Boat drinks. That's a common toast in prison. An ideal. Yeah, at the end of a long, bad life, there you are. On a big cabin cruiser somewhere in the Florida Keys. Havin' boat drinks. -- Joe Heff, Things To Do In Denver When You're Dead.
It's summer. Get out your boat drinks. I'll focus on mai tais to start. The rum-based cocktail typically served with a paper umbrella, the drink is forever attached to Trader Vic's. The iconic pub in Oakland dates back to 1934, when it originally opened as Hinky Dink's. Today there are 32 Trader Vic's, and you can buy the pub's mai tai mix online.
There are those who claim that pub owner Victor Bergeron didn't serve the first mai tai but instead got the idea from Ernest Gantt, aka Don the Beachcomber. This alternate theory of mai tais suggests that Don began serving the Tiki drink in 1933, a year before Trader Vic's opened. History would probably side with Trader Vic's.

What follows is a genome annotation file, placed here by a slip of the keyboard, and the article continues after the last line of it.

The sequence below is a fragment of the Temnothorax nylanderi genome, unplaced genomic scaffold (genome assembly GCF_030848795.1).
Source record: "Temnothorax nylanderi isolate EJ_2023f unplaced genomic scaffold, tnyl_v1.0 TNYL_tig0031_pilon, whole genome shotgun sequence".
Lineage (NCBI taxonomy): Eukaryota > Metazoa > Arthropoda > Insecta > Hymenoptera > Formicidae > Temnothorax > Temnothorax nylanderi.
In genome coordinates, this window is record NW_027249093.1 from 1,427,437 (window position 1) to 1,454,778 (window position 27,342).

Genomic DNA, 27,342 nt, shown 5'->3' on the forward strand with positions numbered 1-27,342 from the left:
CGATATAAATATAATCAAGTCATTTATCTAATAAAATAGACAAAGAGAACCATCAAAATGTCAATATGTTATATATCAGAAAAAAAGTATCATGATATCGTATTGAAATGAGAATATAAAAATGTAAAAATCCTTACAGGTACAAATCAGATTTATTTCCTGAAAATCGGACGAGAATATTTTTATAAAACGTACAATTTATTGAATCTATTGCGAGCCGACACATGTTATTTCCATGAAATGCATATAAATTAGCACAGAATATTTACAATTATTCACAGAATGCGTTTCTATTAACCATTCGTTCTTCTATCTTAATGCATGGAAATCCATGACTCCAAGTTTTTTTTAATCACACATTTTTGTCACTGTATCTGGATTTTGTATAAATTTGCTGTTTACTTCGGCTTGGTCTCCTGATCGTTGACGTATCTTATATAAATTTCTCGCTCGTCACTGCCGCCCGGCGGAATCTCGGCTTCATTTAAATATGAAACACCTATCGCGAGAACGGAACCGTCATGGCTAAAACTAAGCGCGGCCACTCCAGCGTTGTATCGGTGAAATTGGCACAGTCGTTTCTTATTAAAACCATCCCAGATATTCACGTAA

A classic mai tai is a mix of two kinds of rum, lime juice, simple syrup, Cointreau and Orgeat. The one ingredient you'll likely need to buy is the Orgeat, an almond sugar syrup. While the cocktail might smell a bit nutty, the almonds are a complementary, even hidden flavor in the actual drink. But even in a well-balanced mai tai, you'll taste the rum. The drink should also be a bit tart.
High rollers might consider this $300 mai tai made with Appleton Estate 21-year-old rum. You can stay in the citrus family and keep your bank account intact by swapping in orange juice and sherry to make the Balmy Night.
Tiki drinks come in all forms. While it's not a traditional mai tai, the Coconaut might not require you to buy any additional ingredients for your home bar. It's a blended mix of coconut cream, lime juice and dark rum.
If you're not a fan of rum, you could try the Pinky Gonzales -- which substitues white tequila for rum. There's also the Honi Honi, made with whiskey.